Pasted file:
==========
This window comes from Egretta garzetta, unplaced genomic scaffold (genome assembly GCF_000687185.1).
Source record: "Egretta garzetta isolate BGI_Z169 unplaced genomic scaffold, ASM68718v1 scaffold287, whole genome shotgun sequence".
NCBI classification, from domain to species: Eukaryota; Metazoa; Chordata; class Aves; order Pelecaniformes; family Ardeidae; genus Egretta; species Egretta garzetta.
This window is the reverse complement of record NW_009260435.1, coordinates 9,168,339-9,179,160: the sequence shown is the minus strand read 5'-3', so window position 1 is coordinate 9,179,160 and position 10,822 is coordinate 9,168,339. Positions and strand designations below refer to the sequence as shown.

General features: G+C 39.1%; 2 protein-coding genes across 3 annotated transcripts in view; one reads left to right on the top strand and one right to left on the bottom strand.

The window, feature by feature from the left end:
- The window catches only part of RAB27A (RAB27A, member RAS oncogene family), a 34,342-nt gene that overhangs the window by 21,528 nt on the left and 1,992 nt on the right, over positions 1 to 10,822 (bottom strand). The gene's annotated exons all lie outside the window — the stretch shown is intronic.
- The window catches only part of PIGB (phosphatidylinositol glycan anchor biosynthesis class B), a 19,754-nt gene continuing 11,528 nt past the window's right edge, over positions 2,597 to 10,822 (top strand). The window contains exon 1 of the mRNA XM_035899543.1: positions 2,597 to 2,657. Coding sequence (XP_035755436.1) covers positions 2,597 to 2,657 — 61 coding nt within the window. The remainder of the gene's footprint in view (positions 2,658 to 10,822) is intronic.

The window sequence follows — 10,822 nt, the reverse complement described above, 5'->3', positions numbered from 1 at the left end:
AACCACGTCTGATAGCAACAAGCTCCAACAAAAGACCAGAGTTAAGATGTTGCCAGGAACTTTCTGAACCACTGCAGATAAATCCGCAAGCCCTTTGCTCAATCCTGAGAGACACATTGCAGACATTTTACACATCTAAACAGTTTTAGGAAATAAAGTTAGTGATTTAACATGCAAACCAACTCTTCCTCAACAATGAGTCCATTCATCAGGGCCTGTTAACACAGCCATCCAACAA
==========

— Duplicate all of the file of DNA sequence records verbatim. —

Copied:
This window comes from Egretta garzetta, unplaced genomic scaffold (genome assembly GCF_000687185.1).
Source record: "Egretta garzetta isolate BGI_Z169 unplaced genomic scaffold, ASM68718v1 scaffold287, whole genome shotgun sequence".
NCBI classification, from domain to species: Eukaryota; Metazoa; Chordata; class Aves; order Pelecaniformes; family Ardeidae; genus Egretta; species Egretta garzetta.
This window is the reverse complement of record NW_009260435.1, coordinates 9,168,339-9,179,160: the sequence shown is the minus strand read 5'-3', so window position 1 is coordinate 9,179,160 and position 10,822 is coordinate 9,168,339. Positions and strand designations below refer to the sequence as shown.

General features: G+C 39.1%; 2 protein-coding genes across 3 annotated transcripts in view; one reads left to right on the top strand and one right to left on the bottom strand.

The window, feature by feature from the left end:
- The window catches only part of RAB27A (RAB27A, member RAS oncogene family), a 34,342-nt gene that overhangs the window by 21,528 nt on the left and 1,992 nt on the right, over positions 1 to 10,822 (bottom strand). The gene's annotated exons all lie outside the window — the stretch shown is intronic.
- The window catches only part of PIGB (phosphatidylinositol glycan anchor biosynthesis class B), a 19,754-nt gene continuing 11,528 nt past the window's right edge, over positions 2,597 to 10,822 (top strand). The window contains exon 1 of the mRNA XM_035899543.1: positions 2,597 to 2,657. Coding sequence (XP_035755436.1) covers positions 2,597 to 2,657 — 61 coding nt within the window. The remainder of the gene's footprint in view (positions 2,658 to 10,822) is intronic.

The window sequence follows — 10,822 nt, the reverse complement described above, 5'->3', positions numbered from 1 at the left end:
AACCACGTCTGATAGCAACAAGCTCCAACAAAAGACCAGAGTTAAGATGTTGCCAGGAACTTTCTGAACCACTGCAGATAAATCCGCAAGCCCTTTGCTCAATCCTGAGAGACACATTGCAGACATTTTACACATCTAAACAGTTTTAGGAAATAAAGTTAGTGATTTAACATGCAAACCAACTCTTCCTCAACAATGAGTCCATTCATCAGGGCCTGTTAACACAGCCATCCAACAA